Scott Pilgrim is an unenthused, slightly lazy, jobless 22-year-old guitarist and video game enthusiast. Everything seems to go be going smoothly, if slowly and not in any particular direction, when Scott meets Ramona Flowers, a girl with crazy hair, giant boots, and a reputation for being "hardcore". Quite literally the girl from his dreams, Scott - not thrown by the fact that she claims to use his mind as a shortcut to travel around (nobody in this universe is ever thrown by that sort of thing) - pursues her with a charming indifference to her enthusiasm. Just as things seem to be going his way, his affections - and their relationship - are put to the test by each of her exes. Everyone has a past, but Ramona's exes are evil, superhuman, and numerous - there are seven of them, all committed to fighting our skinny romantic to the death.
So begins this "epic of epic epicness" (the movie's tagline) across Toronto, with Scott battling his way through the videogame of life, using his fists, his guitar, and a cup of coffee to defeat muscly skateboarders, lightning-fast goths and psychic vegans, amongst others. It is equal parts fantasy, romance, and what seem as though they are the frenzied imaginings of hyperactive, video game obsessed twelve-year-olds, occasionally only navigable because of pauses in the action for a character to offer an explanation accompanied by comic strips and wistful melodies. Ironically, perhaps, its 12A certificate means that twelve-year-olds would have to take a parent along to see the film. Still, it's for the best. Mild violence, sexual 'innuendo' and a whole League of heartless villains hell-bent on killing our hapless protagonist makes this film adult enough for grown-ups (preferably those with a hyperactive child inside).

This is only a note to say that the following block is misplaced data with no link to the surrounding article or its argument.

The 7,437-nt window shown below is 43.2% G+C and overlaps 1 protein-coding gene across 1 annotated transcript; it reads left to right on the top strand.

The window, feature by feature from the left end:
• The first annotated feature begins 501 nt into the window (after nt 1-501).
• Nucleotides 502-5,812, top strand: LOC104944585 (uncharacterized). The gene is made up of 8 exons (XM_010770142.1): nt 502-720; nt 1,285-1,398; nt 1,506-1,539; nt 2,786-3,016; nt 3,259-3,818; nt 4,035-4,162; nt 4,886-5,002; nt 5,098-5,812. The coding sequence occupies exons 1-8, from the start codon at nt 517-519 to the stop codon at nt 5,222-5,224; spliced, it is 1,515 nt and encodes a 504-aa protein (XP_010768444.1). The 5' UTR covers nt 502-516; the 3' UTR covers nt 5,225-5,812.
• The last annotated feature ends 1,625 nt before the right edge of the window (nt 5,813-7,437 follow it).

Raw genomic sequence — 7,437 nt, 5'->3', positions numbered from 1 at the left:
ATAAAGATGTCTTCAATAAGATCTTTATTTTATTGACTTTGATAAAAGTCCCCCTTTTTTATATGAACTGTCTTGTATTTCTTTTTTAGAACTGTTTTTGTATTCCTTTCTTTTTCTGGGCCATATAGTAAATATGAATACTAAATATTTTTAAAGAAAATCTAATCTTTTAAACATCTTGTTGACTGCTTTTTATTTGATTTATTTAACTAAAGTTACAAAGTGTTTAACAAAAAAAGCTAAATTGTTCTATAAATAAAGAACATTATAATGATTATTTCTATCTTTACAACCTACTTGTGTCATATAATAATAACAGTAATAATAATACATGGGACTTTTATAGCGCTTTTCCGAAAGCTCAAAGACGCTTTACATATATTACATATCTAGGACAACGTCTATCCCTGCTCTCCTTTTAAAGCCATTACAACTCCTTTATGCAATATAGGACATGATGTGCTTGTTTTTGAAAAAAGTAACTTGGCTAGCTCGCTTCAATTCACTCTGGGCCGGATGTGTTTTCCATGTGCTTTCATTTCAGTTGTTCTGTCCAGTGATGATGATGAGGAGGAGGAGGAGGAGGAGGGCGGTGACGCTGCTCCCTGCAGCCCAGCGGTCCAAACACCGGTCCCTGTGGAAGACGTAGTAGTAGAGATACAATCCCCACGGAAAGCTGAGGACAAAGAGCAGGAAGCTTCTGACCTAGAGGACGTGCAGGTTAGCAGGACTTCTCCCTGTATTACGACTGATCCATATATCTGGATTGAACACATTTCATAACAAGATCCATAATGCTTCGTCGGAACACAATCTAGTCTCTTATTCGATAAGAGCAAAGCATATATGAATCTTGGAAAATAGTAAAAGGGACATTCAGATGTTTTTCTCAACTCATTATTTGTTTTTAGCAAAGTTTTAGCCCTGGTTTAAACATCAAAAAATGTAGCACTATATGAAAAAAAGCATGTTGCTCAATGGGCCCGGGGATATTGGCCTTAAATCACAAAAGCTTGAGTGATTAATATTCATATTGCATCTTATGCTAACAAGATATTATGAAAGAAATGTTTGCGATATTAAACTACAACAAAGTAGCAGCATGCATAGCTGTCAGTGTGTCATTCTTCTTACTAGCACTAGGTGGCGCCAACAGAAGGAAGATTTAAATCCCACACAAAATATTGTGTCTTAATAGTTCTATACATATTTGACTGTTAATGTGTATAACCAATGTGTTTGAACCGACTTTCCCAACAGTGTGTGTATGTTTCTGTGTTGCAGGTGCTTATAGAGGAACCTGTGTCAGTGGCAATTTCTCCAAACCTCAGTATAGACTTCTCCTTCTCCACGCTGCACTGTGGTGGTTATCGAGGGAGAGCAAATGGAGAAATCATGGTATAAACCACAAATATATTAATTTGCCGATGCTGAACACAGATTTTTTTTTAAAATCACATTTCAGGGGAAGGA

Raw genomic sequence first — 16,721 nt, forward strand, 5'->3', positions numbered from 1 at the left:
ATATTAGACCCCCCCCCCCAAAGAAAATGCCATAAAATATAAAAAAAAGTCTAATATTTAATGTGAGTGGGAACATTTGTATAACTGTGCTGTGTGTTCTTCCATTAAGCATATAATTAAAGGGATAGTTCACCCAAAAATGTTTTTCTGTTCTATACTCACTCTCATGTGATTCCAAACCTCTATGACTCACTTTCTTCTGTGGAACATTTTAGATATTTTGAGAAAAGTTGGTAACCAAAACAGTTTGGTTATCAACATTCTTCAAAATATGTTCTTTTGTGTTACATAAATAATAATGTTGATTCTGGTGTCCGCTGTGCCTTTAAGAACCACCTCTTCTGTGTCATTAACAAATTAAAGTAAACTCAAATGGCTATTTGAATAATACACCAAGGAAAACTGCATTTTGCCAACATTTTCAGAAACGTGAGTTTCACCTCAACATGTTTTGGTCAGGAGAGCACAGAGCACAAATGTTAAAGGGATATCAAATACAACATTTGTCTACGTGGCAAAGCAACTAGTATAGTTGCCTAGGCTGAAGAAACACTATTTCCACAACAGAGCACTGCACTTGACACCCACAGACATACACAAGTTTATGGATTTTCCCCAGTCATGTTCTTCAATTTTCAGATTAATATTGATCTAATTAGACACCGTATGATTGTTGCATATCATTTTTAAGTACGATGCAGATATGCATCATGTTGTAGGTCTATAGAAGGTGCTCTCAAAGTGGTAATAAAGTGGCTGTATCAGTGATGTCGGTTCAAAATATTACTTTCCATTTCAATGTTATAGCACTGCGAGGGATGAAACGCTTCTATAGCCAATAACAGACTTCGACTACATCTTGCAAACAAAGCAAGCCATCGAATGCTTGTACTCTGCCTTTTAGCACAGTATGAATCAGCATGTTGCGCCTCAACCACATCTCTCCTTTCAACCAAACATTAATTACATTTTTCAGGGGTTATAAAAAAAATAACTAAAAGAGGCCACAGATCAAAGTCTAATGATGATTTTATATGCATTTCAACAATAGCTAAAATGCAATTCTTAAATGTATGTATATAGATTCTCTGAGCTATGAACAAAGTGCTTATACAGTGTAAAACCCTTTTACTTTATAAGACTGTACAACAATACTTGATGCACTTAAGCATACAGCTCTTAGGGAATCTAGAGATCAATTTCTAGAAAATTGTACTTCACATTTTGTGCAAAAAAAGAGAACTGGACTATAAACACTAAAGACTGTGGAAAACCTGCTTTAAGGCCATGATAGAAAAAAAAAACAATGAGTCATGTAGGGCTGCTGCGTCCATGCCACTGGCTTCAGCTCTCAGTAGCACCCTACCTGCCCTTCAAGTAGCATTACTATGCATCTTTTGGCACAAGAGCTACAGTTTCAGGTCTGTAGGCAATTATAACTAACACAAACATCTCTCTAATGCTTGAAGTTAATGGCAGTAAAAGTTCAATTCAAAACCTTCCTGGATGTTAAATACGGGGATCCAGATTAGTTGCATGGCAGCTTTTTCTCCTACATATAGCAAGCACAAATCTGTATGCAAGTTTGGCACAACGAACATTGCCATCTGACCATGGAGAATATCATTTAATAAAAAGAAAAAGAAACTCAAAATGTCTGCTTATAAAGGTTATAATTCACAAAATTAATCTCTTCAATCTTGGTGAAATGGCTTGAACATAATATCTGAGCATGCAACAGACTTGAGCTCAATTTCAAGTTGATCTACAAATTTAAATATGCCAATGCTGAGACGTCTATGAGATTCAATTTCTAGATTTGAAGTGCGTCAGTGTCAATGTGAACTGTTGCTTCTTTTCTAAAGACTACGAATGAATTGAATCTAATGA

It's not all insanity and irrelevance, either. The intimate moments and tense conversations between Scott Pilgrim and the object of his affections are the same in style (if not precisely in content) to any new couple working out their issues in a hostile world. A scene that illustrates that takes place when Scott collapses onto the sofa in front of his friend and roommate Wallace, in agonies because he can't cope with Ramona's spontaneous change of hair colour, convinced that it points to their incompatability.
The film itself is admittedly not really concerned with making a serious point. Whilst the plot (once you have accepted the premise) is a little bit predictable, the characters, battles and script are definitely not, with almost every opportunity to crack a joke or break up a tense scene fully exploited. It's unlikely that Scott Pilgrim... will result in a spate of 'Best Actor' nominations for its cast, but if you have fond memories of playing retro video games, or are simply looking for a lighthearted and uplifting way to spend a couple of hours, you'll probably find this very enjoyable. I certainly did.